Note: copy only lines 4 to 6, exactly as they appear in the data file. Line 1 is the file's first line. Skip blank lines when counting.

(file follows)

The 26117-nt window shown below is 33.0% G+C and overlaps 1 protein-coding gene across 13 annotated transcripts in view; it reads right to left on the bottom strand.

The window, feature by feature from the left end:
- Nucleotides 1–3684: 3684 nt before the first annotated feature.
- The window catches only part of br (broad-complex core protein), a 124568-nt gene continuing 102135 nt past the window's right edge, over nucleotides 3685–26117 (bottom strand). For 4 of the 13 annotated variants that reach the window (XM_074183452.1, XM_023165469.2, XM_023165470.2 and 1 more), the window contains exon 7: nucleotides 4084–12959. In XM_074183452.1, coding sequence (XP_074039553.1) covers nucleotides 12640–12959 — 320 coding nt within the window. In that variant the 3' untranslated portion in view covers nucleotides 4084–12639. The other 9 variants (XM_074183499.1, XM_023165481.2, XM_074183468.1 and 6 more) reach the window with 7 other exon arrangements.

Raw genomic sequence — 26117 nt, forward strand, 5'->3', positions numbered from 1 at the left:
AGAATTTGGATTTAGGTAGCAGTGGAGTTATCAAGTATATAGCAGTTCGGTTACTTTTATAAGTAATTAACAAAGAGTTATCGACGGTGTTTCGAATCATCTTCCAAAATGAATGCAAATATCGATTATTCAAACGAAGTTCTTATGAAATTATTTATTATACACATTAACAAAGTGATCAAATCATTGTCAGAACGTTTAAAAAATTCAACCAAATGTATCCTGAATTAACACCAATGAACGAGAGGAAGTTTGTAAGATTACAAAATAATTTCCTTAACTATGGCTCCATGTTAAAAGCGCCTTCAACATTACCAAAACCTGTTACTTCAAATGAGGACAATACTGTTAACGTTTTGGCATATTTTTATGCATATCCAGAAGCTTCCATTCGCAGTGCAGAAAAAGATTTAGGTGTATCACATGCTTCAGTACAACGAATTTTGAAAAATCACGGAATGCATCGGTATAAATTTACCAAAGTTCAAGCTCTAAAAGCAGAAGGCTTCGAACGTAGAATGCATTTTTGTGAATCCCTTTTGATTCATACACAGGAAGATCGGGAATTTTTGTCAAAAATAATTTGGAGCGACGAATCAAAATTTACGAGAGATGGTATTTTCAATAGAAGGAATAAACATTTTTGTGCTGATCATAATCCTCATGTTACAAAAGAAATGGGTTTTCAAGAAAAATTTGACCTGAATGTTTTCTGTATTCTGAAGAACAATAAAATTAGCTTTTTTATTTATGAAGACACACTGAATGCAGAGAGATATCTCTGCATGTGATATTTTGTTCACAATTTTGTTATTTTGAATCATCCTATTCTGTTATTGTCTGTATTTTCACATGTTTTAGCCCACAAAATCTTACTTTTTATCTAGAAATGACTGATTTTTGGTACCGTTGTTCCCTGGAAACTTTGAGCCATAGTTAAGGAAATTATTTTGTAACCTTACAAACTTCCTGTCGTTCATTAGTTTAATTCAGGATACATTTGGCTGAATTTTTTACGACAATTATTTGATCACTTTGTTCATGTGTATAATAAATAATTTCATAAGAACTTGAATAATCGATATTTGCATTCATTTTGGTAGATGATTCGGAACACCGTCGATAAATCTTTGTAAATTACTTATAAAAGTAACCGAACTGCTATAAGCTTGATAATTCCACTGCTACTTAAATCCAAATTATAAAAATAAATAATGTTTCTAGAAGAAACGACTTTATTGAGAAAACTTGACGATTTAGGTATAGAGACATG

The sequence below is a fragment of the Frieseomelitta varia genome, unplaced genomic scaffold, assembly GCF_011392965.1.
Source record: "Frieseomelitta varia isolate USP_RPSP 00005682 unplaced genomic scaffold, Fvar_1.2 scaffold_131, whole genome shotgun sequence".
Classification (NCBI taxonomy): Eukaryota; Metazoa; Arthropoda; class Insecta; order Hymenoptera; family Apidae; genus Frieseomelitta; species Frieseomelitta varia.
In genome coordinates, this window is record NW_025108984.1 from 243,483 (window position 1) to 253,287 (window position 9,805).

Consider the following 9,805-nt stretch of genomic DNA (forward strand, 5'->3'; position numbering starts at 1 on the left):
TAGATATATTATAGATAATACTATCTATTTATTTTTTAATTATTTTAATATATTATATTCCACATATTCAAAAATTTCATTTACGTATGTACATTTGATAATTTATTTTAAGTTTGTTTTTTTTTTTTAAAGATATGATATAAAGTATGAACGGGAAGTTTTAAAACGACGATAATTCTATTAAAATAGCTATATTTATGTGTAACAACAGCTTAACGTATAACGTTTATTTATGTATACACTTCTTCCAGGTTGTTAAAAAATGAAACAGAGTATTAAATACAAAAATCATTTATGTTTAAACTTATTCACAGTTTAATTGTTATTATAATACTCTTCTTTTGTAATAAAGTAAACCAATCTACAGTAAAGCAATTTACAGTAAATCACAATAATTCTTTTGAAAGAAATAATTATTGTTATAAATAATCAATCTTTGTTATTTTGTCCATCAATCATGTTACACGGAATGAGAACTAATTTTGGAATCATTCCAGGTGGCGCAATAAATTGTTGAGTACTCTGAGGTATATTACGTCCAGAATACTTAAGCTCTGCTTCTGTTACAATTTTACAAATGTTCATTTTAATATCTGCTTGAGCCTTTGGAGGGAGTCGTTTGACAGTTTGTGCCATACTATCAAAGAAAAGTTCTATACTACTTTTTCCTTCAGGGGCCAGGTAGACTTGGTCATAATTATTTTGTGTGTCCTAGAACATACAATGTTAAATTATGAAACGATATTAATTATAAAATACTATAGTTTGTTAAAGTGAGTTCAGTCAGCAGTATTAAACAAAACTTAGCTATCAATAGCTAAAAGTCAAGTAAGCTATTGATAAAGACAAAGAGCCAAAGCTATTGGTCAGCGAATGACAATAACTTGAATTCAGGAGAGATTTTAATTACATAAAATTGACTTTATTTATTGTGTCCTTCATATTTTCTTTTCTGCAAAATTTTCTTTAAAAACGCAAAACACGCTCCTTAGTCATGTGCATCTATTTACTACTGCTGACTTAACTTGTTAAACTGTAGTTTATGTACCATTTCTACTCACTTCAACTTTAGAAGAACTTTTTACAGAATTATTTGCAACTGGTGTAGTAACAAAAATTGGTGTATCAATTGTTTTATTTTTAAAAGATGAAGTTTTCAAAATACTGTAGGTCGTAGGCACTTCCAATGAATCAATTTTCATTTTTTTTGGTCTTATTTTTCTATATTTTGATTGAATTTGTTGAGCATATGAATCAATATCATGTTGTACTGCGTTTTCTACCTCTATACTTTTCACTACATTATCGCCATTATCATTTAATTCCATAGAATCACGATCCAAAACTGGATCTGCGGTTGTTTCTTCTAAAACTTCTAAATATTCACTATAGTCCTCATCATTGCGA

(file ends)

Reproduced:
- The window catches only part of br (broad-complex core protein), a 124568-nt gene continuing 102135 nt past the window's right edge, over nucleotides 3685–26117 (bottom strand). For 4 of the 13 annotated variants that reach the window (XM_074183452.1, XM_023165469.2, XM_023165470.2 and 1 more), the window contains exon 7: nucleotides 4084–12959. In XM_074183452.1, coding sequence (XP_074039553.1) covers nucleotides 12640–12959 — 320 coding nt within the window. In that variant the 3' untranslated portion in view covers nucleotides 4084–12639. The other 9 variants (XM_074183499.1, XM_023165481.2, XM_074183468.1 and 6 more) reach the window with 7 other exon arrangements.

Raw genomic sequence — 26117 nt, forward strand, 5'->3', positions numbered from 1 at the left:
AGAATTTGGATTTAGGTAGCAGTGGAGTTATCAAGTATATAGCAGTTCGGTTACTTTTATAAGTAATTAACAAAGAGTTATCGACGGTGTTTCGAATCATCTTCCAAAATGAATGCAAATATCGATTATTCAAACGAAGTTCTTATGAAATTATTTATTATACACATTAACAAAGTGATCAAATCATTGTCAGAACGTTTAAAAAATTCAACCAAATGTATCCTGAATTAACACCAATGAACGAGAGGAAGTTTGTAAGATTACAAAATAATTTCCTTAACTATGGCTCCATGTTAAAAGCGCCTTCAACATTACCAAAACCTGTTACTTCAAATGAGGACAATACTGTTAACGTTTTGGCATATTTTTATGCATATCCAGAAGCTTCCATTCGCAGTGCAGAAAAAGATTTAGGTGTATCACATGCTTCAGTACAACGAATTTTGAAAAATCACGGAATGCATCGGTATAAATTTACCAAAGTTCAAGCTCTAAAAGCAGAAGGCTTCGAACGTAGAATGCATTTTTGTGAATCCCTTTTGATTCATACACAGGAAGATCGGGAATTTTTGTCAAAAATAATTTGGAGCGACGAATCAAAATTTACGAGAGATGGTATTTTCAATAGAAGGAATAAACATTTTTGTGCTGATCATAATCCTCATGTTACAAAAGAAATGGGTTTTCAAGAAAAATTTGACCTGAATGTTTTCTGTATTCTGAAGAACAATAAAATTAGCTTTTTTATTTATGAAGACACACTGAATGCAGAGAGATATCTCTGCATGTGATATTTTGTTCACAATTTTGTTATTTTGAATCATCCTATTCTGTTATTGTCTGTATTTTCACATGTTTTAGCCCACAAAATCTTACTTTTTATCTAGAAATGACTGATTTTTGGTACCGTTGTTCCCTGGAAACTTTGAGCCATAGTTAAGGAAATTATTTTGTAACCTTACAAACTTCCTGTCGTTCATTAGTTTAATTCAGGATACATTTGGCTGAATTTTTTACGACAATTATTTGATCACTTTGTTCATGTGTATAATAAATAATTTCATAAGAACTTGAATAATCGATATTTGCATTCATTTTGGTAGATGATTCGGAACACCGTCGATAAATCTTTGTAAATTACTTATAAAAGTAACCGAACTGCTATAAGCTTGATAATTCCACTGCTACTTAAATCCAAATTATAAAAATAAATAATGTTTCTAGAAGAAACGACTTTATTGAGAAAACTTGACGATTTAGGTATAGAGACATG